Water, Mars & Herschel (everyone else can, why can’t we?)Posted: May 27, 2010
The first set of results from the Herschel Space Telescope have been flooding out over the past couple of weeks*, so it’s about time they got a mention here. Rather than rehashing one of the many press releases, I thought I’d focus on an interesting result that I doubt will get much attention – the detection of water vapour (and carbon monoxide) on Mars with the spectrometer within the SPIRE instrument.
I have to be upfront about this; the reason why you probably won’t hear much about this is that detecting water on Mars, whilst important for understanding its water cycle, is nothing new, though it is only present in small amounts (900 parts per million according to these observations). It was first seen in the Martian atmosphere in 1963, and since then has been extensively studied with many different observatories. The Opportunity rover even sent back images of cirrus clouds that are very similar to those we see here on Earth:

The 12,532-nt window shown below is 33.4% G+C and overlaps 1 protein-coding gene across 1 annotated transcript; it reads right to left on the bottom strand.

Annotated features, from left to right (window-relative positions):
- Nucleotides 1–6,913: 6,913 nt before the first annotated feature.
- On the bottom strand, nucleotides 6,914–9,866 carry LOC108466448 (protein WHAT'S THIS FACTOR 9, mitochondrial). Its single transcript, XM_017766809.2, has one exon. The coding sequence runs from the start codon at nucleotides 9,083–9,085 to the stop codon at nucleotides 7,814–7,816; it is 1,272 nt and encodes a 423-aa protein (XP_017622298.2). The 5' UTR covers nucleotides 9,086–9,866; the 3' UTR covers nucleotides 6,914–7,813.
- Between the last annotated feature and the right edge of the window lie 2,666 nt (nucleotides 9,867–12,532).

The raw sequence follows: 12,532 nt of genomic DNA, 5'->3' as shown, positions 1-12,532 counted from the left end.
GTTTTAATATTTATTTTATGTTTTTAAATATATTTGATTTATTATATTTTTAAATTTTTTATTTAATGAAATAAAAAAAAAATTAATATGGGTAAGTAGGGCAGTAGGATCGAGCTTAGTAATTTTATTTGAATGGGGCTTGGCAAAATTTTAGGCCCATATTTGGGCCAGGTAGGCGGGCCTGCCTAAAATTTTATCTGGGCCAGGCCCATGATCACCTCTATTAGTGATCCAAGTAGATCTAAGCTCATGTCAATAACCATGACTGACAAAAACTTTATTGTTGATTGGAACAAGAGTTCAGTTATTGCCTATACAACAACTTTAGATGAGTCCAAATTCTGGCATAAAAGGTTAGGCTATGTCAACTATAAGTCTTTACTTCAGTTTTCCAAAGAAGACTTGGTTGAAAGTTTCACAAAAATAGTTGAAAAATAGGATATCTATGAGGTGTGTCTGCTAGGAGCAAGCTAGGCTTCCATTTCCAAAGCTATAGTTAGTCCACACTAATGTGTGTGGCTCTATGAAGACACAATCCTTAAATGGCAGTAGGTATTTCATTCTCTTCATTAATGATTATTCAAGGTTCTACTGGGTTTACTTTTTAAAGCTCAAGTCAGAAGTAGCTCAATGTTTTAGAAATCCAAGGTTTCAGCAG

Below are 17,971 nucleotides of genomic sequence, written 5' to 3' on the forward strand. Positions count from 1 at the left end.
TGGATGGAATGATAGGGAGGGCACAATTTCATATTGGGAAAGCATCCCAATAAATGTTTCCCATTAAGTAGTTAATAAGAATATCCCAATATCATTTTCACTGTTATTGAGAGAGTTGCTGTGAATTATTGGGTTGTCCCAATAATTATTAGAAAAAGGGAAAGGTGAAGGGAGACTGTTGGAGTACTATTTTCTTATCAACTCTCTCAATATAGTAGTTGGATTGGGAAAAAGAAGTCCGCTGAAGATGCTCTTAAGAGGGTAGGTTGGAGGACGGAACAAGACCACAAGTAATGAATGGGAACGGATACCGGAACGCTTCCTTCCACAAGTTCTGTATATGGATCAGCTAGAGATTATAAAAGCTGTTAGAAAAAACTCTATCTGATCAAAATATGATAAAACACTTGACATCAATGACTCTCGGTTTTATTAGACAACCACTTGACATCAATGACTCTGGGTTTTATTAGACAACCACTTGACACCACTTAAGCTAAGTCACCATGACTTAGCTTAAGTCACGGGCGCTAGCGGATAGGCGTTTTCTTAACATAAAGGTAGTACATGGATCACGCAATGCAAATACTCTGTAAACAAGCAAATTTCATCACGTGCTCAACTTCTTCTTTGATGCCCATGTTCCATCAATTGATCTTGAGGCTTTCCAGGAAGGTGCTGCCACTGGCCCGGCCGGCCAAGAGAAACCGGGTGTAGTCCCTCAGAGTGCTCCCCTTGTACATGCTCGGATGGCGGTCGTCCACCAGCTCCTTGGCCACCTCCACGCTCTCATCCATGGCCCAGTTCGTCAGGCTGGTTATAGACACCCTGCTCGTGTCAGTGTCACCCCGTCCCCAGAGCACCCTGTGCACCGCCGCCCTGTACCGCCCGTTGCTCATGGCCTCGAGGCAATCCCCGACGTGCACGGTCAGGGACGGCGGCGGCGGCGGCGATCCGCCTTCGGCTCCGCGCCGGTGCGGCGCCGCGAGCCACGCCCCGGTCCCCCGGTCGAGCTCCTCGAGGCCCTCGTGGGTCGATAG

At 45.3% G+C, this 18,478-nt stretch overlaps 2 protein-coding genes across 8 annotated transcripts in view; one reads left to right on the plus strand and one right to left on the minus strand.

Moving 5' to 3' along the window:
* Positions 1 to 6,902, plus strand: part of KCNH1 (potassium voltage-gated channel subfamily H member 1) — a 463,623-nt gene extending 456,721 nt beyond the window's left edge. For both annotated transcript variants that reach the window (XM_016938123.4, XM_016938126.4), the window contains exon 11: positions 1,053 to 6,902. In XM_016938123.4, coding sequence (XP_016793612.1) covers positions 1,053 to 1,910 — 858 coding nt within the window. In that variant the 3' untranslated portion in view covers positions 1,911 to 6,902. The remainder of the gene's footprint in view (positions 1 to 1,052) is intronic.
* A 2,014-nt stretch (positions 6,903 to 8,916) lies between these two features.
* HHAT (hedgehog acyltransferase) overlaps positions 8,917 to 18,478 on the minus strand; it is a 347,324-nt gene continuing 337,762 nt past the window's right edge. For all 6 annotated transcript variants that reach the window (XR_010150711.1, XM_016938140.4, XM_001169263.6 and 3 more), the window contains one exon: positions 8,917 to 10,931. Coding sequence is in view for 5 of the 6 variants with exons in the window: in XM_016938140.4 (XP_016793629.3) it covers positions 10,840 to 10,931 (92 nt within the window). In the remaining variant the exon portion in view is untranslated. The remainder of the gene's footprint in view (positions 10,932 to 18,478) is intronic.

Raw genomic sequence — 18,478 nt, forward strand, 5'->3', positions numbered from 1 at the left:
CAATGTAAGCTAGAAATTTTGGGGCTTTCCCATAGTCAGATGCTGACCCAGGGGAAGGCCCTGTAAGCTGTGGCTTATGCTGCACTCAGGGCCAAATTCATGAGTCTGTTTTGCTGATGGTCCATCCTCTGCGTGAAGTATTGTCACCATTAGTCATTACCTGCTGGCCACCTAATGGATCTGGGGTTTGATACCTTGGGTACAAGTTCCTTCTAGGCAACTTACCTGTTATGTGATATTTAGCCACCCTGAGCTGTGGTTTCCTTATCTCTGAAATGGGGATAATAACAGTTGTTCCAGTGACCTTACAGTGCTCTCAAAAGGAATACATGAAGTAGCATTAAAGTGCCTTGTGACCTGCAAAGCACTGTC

So what is special about these Herschel observations? Well, the telescope was never expected to be able to make them, because Mars is around 100 times brighter than SPIRE was designed to cope with. (Imagine taking a picture with your digital camera in the direction of the Sun on a really sunny day – the image you get looks overexposed because the excess light has overloaded (saturated) it.) However, the instrument team, led by Bruce Swinyard, didn’t let that stop them – they found a way to ‘desensitize’ the detectors in the instrument and avoid this saturation problem, enabling the water vapour to be seen.
This might not be as flashy as some of the other early results from Herschel but it does illustrate how well its been performing over this first year. This new ‘bright source’ mode will open up new targets to observe that were previously thought impossible and personally I think that’s something worth mentioning!
* For more Herschel results have a look at this audio slideshow from the BBC. There’s also this movie from the European Space Agency celebrating Herschel’s first year in space:
Image credits: NASA
B. M. Swinyard, P. Hartogh, S. Sidher, T. Fulton, E. Lellouch, C. Jarchow, M. J. Griffin, R. Moreno, H. Sagawa, G. Portyankina, M. Blecka, M. Banaszkiewicz, D. Bockelee-Morvan, J. Crovisier, T. Encrenaz, M. Kueppers, L. Lara, D. Lis, A. Medvedev, M. Renge, S. Szutowicz, B. Vandenbussche, F. Bensch, E. Bergin, F. Billebaud, N. Biver, G. Blake, J. Blommaert, M. de Val-Borro, J. Cernicharo, T. Cavalie, R. Courtin, G. Davis, L. Decin, P. Encrenaz, T. de Graauw, E. Jehin, M. Kidger, S. Leeks, G. Orton, D. Naylor, R. Schieder, D. Stam, N. Thomas, E. Verdugo, C. Waelkens, & H. Walker (2010). The Herschel-SPIRE submillimetre spectrum of Mars to appear in the Herschel Special Issue of Astronomy & Astrophysics arXiv: 1005.4579v1